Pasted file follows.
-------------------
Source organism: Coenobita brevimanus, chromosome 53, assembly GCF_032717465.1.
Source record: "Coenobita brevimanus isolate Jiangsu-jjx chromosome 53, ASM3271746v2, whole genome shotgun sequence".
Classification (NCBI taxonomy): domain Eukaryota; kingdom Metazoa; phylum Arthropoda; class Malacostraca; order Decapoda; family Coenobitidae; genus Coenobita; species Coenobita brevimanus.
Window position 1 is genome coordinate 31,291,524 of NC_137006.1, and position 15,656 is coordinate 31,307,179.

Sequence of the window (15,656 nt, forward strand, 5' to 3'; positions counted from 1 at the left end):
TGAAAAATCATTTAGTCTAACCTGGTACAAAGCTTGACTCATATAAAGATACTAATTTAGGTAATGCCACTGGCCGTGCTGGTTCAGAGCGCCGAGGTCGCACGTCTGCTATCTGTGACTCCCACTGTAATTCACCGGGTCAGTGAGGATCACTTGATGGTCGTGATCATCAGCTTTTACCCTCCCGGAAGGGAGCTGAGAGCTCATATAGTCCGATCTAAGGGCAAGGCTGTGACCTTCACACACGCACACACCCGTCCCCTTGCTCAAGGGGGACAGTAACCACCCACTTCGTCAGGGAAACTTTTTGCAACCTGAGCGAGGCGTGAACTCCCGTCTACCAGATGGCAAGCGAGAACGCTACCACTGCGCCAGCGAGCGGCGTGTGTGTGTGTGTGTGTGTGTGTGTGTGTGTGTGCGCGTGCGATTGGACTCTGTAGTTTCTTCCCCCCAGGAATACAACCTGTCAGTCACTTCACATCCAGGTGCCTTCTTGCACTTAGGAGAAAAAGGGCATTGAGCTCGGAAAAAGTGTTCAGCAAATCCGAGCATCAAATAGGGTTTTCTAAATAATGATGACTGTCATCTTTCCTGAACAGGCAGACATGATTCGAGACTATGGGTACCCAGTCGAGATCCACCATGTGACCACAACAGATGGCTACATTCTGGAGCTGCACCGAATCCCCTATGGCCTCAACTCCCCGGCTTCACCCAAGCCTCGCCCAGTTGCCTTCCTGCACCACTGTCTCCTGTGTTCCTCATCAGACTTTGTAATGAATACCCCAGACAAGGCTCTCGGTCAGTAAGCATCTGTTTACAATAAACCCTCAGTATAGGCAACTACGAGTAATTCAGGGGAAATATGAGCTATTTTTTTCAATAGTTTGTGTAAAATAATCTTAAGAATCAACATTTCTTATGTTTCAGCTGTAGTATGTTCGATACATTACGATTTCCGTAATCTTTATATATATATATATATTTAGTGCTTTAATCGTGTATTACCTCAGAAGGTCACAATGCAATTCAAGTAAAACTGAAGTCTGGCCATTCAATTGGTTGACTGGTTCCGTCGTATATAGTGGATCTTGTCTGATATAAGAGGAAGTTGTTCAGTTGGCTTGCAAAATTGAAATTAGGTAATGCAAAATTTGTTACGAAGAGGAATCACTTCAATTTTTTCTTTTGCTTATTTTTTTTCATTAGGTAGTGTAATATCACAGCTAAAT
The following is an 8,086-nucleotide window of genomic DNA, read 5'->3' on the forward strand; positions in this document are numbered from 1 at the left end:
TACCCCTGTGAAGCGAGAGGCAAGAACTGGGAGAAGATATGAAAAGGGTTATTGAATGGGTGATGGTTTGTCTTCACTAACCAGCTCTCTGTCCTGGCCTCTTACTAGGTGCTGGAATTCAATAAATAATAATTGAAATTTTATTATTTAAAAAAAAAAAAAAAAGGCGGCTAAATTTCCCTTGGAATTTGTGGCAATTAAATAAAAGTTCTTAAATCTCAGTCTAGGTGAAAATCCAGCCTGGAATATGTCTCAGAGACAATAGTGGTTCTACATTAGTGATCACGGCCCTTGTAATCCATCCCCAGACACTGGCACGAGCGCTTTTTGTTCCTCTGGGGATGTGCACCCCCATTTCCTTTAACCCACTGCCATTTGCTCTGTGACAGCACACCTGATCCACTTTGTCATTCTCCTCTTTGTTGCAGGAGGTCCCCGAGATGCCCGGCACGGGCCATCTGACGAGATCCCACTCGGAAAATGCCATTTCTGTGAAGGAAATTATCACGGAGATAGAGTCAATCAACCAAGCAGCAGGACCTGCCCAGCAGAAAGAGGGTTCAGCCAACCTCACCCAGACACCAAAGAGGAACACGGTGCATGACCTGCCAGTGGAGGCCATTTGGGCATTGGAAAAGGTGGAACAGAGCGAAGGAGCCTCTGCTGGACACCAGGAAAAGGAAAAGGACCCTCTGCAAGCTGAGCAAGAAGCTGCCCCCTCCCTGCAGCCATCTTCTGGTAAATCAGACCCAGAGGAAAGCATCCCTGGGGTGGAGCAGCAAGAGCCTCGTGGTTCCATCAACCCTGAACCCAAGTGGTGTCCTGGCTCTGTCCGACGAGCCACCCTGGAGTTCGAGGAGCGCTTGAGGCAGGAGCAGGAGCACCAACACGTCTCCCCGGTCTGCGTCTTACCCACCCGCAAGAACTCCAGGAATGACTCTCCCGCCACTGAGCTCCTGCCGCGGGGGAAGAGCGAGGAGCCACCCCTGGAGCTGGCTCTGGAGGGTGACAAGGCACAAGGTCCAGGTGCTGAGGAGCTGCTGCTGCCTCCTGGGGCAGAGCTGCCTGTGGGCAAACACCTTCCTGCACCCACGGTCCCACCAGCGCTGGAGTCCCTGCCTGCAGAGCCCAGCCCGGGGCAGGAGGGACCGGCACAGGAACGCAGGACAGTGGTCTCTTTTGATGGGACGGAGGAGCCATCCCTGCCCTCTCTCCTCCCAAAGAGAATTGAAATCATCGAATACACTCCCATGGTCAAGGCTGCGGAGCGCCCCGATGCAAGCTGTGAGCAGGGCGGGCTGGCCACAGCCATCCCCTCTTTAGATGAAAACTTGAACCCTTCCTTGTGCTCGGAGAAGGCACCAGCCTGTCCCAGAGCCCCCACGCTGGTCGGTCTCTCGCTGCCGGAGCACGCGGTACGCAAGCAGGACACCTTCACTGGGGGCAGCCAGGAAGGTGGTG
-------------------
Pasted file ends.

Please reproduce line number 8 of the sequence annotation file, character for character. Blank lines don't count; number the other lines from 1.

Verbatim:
TACCCCTGTGAAGCGAGAGGCAAGAACTGGGAGAAGATATGAAAAGGGTTATTGAATGGGTGATGGTTTGTCTTCACTAACCAGCTCTCTGTCCTGGCCTCTTACTAGGTGCTGGAATTCAATAAATAATAATTGAAATTTTATTATTTAAAAAAAAAAAAAAAAGGCGGCTAAATTTCCCTTGGAATTTGTGGCAATTAAATAAAAGTTCTTAAATCTCAGTCTAGGTGAAAATCCAGCCTGGAATATGTCTCAGAGACAATAGTGGTTCTACATTAGTGATCACGGCCCTTGTAATCCATCCCCAGACACTGGCACGAGCGCTTTTTGTTCCTCTGGGGATGTGCACCCCCATTTCCTTTAACCCACTGCCATTTGCTCTGTGACAGCACACCTGATCCACTTTGTCATTCTCCTCTTTGTTGCAGGAGGTCCCCGAGATGCCCGGCACGGGCCATCTGACGAGATCCCACTCGGAAAATGCCATTTCTGTGAAGGAAATTATCACGGAGATAGAGTCAATCAACCAAGCAGCAGGACCTGCCCAGCAGAAAGAGGGTTCAGCCAACCTCACCCAGACACCAAAGAGGAACACGGTGCATGACCTGCCAGTGGAGGCCATTTGGGCATTGGAAAAGGTGGAACAGAGCGAAGGAGCCTCTGCTGGACACCAGGAAAAGGAAAAGGACCCTCTGCAAGCTGAGCAAGAAGCTGCCCCCTCCCTGCAGCCATCTTCTGGTAAATCAGACCCAGAGGAAAGCATCCCTGGGGTGGAGCAGCAAGAGCCTCGTGGTTCCATCAACCCTGAACCCAAGTGGTGTCCTGGCTCTGTCCGACGAGCCACCCTGGAGTTCGAGGAGCGCTTGAGGCAGGAGCAGGAGCACCAACACGTCTCCCCGGTCTGCGTCTTACCCACCCGCAAGAACTCCAGGAATGACTCTCCCGCCACTGAGCTCCTGCCGCGGGGGAAGAGCGAGGAGCCACCCCTGGAGCTGGCTCTGGAGGGTGACAAGGCACAAGGTCCAGGTGCTGAGGAGCTGCTGCTGCCTCCTGGGGCAGAGCTGCCTGTGGGCAAACACCTTCCTGCACCCACGGTCCCACCAGCGCTGGAGTCCCTGCCTGCAGAGCCCAGCCCGGGGCAGGAGGGACCGGCACAGGAACGCAGGACAGTGGTCTCTTTTGATGGGACGGAGGAGCCATCCCTGCCCTCTCTCCTCCCAAAGAGAATTGAAATCATCGAATACACTCCCATGGTCAAGGCTGCGGAGCGCCCCGATGCAAGCTGTGAGCAGGGCGGGCTGGCCACAGCCATCCCCTCTTTAGATGAAAACTTGAACCCTTCCTTGTGCTCGGAGAAGGCACCAGCCTGTCCCAGAGCCCCCACGCTGGTCGGTCTCTCGCTGCCGGAGCACGCGGTACGCAAGCAGGACACCTTCACTGGGGGCAGCCAGGAAGGTGGTG